The Many Faces Of 3D, Continued
With the following generation, DirectX 8, these classical accelerators made a giant step in the direction of becoming true processors. Operations and 3D effects (such as bump mapping, environment mapping, etc.) no longer had to be pre-defined or "hardwired" but could now instead simply be programmed. This has the huge advantage that game developers no longer have to rely on a collection of existing effects but can break out and create their own. Additionally, every DirectX 8 chip has to come with a prescribed minimum of features. Older 3D chips differed so widely in their feature set that game developers had to invest an enormous amount of time and effort to implement an effect in such a way that it would work on all available cards. Consequently, aside from introducing new features, DirectX 8 also had the additional benefit of standardizing hardware, thereby also ensuring that new features made it into games a lot faster as they were easier to implement. Games and benchmarks that use DirectX 8 pixel and vertex shaders include Unreal Tournament 2003, Aquanox, Max Payne 2, Morrowind and 3DMark2001.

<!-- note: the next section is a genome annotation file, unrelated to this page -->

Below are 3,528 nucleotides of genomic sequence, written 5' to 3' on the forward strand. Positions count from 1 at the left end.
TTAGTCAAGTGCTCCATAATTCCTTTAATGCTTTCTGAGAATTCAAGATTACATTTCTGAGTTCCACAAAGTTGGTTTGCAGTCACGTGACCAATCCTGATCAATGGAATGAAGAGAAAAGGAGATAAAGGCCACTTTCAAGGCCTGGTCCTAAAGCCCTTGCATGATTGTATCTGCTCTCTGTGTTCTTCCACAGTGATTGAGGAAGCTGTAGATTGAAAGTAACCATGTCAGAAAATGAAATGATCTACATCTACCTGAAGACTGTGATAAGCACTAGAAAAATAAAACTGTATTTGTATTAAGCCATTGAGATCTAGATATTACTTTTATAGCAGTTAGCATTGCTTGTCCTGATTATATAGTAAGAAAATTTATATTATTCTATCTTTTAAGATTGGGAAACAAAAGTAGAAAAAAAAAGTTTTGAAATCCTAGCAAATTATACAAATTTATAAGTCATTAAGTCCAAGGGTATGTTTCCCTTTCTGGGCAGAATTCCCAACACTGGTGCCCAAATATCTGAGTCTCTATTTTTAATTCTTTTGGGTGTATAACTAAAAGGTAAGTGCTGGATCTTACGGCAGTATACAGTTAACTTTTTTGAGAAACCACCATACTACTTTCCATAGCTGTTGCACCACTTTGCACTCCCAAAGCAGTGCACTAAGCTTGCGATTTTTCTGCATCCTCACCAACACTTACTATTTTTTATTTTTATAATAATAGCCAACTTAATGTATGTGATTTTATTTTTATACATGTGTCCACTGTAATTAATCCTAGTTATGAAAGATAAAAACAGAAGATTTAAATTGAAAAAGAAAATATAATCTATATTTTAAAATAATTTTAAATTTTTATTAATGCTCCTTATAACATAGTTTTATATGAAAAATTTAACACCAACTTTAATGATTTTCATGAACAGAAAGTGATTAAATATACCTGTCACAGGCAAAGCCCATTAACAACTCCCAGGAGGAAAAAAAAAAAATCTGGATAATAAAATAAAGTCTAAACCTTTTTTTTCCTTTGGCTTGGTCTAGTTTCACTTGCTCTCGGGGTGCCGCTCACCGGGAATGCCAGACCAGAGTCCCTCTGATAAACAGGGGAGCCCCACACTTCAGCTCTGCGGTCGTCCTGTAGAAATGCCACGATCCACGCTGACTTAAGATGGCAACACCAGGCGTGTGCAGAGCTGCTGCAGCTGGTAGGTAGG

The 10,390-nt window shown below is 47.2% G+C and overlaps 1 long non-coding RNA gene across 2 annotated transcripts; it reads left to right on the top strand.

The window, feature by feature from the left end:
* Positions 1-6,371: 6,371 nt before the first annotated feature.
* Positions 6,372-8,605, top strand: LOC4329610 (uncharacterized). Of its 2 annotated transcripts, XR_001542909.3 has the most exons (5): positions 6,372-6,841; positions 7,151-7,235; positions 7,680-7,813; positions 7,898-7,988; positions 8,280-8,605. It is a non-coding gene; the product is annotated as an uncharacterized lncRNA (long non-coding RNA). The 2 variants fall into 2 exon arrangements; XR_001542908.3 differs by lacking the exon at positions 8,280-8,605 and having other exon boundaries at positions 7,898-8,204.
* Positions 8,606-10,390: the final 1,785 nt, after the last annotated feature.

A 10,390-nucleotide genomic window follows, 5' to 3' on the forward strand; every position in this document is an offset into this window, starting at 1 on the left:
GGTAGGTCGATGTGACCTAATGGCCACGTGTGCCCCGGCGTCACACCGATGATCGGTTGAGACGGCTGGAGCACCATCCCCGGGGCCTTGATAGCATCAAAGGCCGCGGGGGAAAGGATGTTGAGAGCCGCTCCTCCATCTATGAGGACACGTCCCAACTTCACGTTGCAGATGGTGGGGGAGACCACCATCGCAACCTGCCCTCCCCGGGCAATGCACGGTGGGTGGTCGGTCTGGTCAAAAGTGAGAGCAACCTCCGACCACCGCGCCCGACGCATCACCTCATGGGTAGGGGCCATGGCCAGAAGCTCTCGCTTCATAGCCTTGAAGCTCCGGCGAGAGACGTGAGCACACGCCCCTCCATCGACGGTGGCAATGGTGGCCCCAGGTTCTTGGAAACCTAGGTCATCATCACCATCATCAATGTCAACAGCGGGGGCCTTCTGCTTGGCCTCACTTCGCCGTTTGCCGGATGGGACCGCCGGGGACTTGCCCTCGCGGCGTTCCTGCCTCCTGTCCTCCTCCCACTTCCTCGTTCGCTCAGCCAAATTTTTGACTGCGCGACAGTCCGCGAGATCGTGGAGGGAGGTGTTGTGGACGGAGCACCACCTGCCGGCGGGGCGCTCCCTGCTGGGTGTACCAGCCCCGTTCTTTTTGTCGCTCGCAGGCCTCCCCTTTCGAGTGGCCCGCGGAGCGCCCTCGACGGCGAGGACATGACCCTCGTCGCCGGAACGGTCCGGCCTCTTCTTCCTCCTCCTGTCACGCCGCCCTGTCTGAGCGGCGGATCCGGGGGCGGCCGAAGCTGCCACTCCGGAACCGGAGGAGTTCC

Screenshot: Unreal Tournament 2003
Screenshot: Max Payne 2
Screenshot: Aquanox2 Revelation